The Takahashi FCT-76 is a fluorite triplet apochromat refractor.
Aperture: 3 in. [76mm]
Focal Length: 19.2 in. [487mm]
Focal Ratio @ Prime Focus: f/6.4
Prime Focus Photographic Field: 4.8°
Focal Ratio w/Reducer: f/4.5
Photographic Field w/Reducer: 8.4°
Limiting Magnitude: ~ 11.6 urban / ~ 12.9 rural
Resolving Power: 1.5 arc seconds
Tube Diameter: 3.7 in. [95mm]
Tube Length: 17 in. [432mm]
Weight: 6.6 lb. [3.0 kg]
TeleVue 31mm Nagler 5: 4.9° @ 016x
TeleVue 22mm Nagler 4: 3.7° @ 022x
TeleVue 17mm Nagler 4: 2.9° @ 029x
TeleVue 12mm Nagler 4: 2.0° @ 041x
TeleVue 09mm Nagler 6: 1.4° @ 054x
TeleVue 1.25 Barlow 2x : 0.7° @ 110x
I saw this telescope on the Anacortes website and knew right away that it would be a special compact 3″ triplet apochromat refractor that could be used for observing, astrophotography, or as an upscale guidescope.
My evolving philosophy about what makes a perfect high-quality portable telescope has been “experience modified,” which is a way of saying I came to it by trial and error through purchasing various small telescopes in hopes of finding an ideal setup; nonetheless, the FCT-76 is an impressive contender. A special scope like this comes at a special price, ~ $1,600-$1,800 each while available [I paid at the low end of this range] and current used prices run higher ~ $2,100-$2,500 each, but I was relieved to pay up for some peace of mind.
So what makes the FCT-76 so special? For starters, the OTA is beautifully crafted – light in weight and machined with top notch fit and finish, and can be coupled to popular alt-az mounts like the TeleVue TelePod, Takahashi Teegul, or any number of equatorial systems; and because of it’s small dimensions, the Tak is an excellent travel scope. A perfectly plucked Pelican case 1600 or 1650 will provide the proper protection for road and air trips. The FCT-76 is also a real rarity – only 40 OTAs and 30 photographic reducers were imported in the 1998 production run.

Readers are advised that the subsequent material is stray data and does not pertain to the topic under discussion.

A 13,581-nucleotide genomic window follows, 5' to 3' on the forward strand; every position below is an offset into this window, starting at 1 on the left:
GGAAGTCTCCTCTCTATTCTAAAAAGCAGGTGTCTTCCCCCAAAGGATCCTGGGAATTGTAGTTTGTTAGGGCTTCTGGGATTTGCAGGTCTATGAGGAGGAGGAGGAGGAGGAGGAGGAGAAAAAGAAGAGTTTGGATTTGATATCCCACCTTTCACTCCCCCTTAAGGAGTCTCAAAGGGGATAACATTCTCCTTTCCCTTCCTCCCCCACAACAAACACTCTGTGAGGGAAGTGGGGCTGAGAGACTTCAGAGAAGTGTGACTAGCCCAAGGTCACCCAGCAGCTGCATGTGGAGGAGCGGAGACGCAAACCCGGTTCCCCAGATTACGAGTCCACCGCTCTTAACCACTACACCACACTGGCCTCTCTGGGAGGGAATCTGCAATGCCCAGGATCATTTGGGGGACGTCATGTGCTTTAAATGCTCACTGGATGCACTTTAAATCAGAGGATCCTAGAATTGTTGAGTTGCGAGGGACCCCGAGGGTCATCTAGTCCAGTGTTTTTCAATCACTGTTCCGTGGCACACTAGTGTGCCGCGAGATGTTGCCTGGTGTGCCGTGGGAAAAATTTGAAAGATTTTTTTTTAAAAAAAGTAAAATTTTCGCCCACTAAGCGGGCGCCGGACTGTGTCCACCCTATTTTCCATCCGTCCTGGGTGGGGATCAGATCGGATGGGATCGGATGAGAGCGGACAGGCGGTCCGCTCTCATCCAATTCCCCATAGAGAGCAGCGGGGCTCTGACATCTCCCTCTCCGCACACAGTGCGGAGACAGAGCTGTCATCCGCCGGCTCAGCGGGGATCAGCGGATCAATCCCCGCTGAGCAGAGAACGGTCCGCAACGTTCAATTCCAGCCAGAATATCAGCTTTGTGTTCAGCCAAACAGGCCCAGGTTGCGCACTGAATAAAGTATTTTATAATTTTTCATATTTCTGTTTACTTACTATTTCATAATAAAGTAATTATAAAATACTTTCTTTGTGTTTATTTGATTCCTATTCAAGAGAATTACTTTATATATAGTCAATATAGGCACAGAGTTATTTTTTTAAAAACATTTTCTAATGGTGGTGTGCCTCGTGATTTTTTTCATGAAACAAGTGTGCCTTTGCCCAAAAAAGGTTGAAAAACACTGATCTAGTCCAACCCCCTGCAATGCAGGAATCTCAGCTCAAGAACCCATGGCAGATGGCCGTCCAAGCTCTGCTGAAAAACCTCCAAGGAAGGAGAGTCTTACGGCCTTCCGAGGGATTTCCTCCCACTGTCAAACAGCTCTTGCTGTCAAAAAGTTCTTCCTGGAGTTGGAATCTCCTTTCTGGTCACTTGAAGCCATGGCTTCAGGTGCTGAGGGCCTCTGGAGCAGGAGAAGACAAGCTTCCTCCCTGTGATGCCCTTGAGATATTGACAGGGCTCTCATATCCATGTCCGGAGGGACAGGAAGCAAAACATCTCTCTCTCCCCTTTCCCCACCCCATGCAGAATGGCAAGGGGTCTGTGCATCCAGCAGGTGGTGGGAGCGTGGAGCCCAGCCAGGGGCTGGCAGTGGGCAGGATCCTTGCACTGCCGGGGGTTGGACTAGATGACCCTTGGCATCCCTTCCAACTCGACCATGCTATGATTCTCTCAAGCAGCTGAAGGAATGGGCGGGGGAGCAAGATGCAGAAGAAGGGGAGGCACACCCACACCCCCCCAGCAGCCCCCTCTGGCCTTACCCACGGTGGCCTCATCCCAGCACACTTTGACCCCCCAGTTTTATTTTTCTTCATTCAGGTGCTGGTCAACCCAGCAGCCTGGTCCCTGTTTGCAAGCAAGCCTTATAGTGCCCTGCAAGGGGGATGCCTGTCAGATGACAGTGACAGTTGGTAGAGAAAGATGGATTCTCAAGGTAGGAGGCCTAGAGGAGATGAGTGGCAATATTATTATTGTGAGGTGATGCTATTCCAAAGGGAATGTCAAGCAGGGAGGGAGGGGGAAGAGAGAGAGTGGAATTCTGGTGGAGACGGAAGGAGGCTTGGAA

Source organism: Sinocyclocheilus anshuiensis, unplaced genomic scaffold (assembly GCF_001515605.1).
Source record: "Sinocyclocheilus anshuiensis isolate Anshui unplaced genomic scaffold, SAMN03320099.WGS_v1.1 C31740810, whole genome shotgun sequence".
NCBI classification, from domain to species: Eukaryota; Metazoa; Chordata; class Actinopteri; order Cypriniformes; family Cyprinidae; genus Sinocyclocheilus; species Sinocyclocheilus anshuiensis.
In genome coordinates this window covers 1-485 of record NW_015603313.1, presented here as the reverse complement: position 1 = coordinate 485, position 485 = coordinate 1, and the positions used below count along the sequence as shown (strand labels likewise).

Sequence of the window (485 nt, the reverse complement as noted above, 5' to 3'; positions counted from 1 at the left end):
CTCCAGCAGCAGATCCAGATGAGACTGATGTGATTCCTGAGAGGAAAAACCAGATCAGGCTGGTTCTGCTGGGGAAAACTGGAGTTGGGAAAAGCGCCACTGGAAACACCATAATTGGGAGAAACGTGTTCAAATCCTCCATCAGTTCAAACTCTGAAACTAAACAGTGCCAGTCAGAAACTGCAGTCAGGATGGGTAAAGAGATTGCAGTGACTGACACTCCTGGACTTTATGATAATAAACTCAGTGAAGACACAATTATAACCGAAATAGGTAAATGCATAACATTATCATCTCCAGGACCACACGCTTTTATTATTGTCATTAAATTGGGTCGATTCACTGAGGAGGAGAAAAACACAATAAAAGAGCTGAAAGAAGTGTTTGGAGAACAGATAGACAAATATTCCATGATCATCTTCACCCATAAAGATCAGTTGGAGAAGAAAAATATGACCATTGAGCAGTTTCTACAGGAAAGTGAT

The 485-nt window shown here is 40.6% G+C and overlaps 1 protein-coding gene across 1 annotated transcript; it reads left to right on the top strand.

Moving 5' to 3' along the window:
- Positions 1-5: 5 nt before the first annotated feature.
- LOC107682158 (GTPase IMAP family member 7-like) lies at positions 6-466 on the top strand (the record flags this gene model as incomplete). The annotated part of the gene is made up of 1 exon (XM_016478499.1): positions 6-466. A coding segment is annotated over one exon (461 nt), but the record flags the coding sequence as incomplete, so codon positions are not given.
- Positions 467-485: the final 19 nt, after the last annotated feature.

The telescope can be used in a variety of observing configurations; including straight-through or with a diagonal using 1.25″ and 2″ eyepieces, the Tak Extender-Q for better barlowing [which increases the focal length from 487mm – f/6.4 to 779mm – f/10.2], and with the Takahashi TwinView binoviewer for eyestrain free enjoyment. Additionally, observing with a diagonal or binoviewer using the 60mm rotatable focuser allows for a more relaxing head and body positioning at the eyepiece. An excellent Takahashi 7x50mm illuminated finderscope can also be attached to the OTA in front of the focuser or to the tube itself to help with star-hopping. As previously mentioned, the FCT-76 can function as a guidescope to another advanced telescope [usually a larger one].
A minor drawback in the design of this model was the limited consideration given to observing with 2″ eyepieces [as reflected in their older OTAs generally being longer than necessary; from what I’ve heard, the Japanese don’t use 2″ eyepieces to the extent that we do], so a special adapter constructed by Texas Nautical Repair Company must be employed to properly bring the telescope to focus. The original length of the adapter was too long to reach focus with the newer TeleVue Nagler Type 4 & 5 eyepieces, and had to be sent back so a centimeter or two could be taken off. The scope now reaches focus with all 2″ Nagler and Panoptics.
Another slight design issue is the length of the dew shield – it’s awfully short, which is great at a dark site, and not so great around street lights. I bought the FS-78’s dew shield as a replacement since I never had any issues blocking stray light interference with it. Unfortunately the FCT series logo stickers aren’t available to be placed on the new dew shield, so I will leave it stickerless.